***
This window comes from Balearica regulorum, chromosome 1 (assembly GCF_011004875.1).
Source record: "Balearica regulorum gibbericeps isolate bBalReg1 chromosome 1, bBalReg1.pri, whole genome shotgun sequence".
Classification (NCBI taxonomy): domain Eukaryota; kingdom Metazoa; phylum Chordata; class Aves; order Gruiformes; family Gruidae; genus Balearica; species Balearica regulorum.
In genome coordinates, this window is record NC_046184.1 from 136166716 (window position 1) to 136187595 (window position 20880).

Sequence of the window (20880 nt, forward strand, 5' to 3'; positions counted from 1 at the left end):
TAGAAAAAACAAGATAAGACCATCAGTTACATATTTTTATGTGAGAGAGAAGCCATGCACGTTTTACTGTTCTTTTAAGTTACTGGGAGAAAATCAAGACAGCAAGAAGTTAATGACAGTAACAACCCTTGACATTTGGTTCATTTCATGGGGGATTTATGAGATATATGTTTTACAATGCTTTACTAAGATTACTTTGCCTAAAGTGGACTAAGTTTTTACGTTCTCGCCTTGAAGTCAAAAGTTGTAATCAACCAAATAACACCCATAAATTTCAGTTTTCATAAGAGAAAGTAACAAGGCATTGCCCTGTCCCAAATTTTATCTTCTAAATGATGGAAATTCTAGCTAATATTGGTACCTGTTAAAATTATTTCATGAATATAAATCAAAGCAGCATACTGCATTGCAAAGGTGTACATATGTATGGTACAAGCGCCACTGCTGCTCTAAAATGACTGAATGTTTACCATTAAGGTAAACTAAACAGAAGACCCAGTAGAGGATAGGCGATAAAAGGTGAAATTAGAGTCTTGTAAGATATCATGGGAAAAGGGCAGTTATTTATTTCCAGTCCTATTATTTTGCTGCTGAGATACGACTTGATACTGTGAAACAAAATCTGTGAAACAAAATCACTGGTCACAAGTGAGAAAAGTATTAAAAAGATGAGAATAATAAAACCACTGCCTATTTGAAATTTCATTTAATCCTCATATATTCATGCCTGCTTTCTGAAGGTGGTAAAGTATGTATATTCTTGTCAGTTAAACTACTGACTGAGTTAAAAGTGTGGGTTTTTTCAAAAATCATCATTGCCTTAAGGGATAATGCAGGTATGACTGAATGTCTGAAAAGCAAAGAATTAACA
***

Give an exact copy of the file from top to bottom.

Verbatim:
This window comes from Balearica regulorum, chromosome 1 (assembly GCF_011004875.1).
Source record: "Balearica regulorum gibbericeps isolate bBalReg1 chromosome 1, bBalReg1.pri, whole genome shotgun sequence".
Classification (NCBI taxonomy): domain Eukaryota; kingdom Metazoa; phylum Chordata; class Aves; order Gruiformes; family Gruidae; genus Balearica; species Balearica regulorum.
In genome coordinates, this window is record NC_046184.1 from 136166716 (window position 1) to 136187595 (window position 20880).

Sequence of the window (20880 nt, forward strand, 5' to 3'; positions counted from 1 at the left end):
TAGAAAAAACAAGATAAGACCATCAGTTACATATTTTTATGTGAGAGAGAAGCCATGCACGTTTTACTGTTCTTTTAAGTTACTGGGAGAAAATCAAGACAGCAAGAAGTTAATGACAGTAACAACCCTTGACATTTGGTTCATTTCATGGGGGATTTATGAGATATATGTTTTACAATGCTTTACTAAGATTACTTTGCCTAAAGTGGACTAAGTTTTTACGTTCTCGCCTTGAAGTCAAAAGTTGTAATCAACCAAATAACACCCATAAATTTCAGTTTTCATAAGAGAAAGTAACAAGGCATTGCCCTGTCCCAAATTTTATCTTCTAAATGATGGAAATTCTAGCTAATATTGGTACCTGTTAAAATTATTTCATGAATATAAATCAAAGCAGCATACTGCATTGCAAAGGTGTACATATGTATGGTACAAGCGCCACTGCTGCTCTAAAATGACTGAATGTTTACCATTAAGGTAAACTAAACAGAAGACCCAGTAGAGGATAGGCGATAAAAGGTGAAATTAGAGTCTTGTAAGATATCATGGGAAAAGGGCAGTTATTTATTTCCAGTCCTATTATTTTGCTGCTGAGATACGACTTGATACTGTGAAACAAAATCTGTGAAACAAAATCACTGGTCACAAGTGAGAAAAGTATTAAAAAGATGAGAATAATAAAACCACTGCCTATTTGAAATTTCATTTAATCCTCATATATTCATGCCTGCTTTCTGAAGGTGGTAAAGTATGTATATTCTTGTCAGTTAAACTACTGACTGAGTTAAAAGTGTGGGTTTTTTCAAAAATCATCATTGCCTTAAGGGATAATGCAGGTATGACTGAATGTCTGAAAAGCAAAGAATTAACA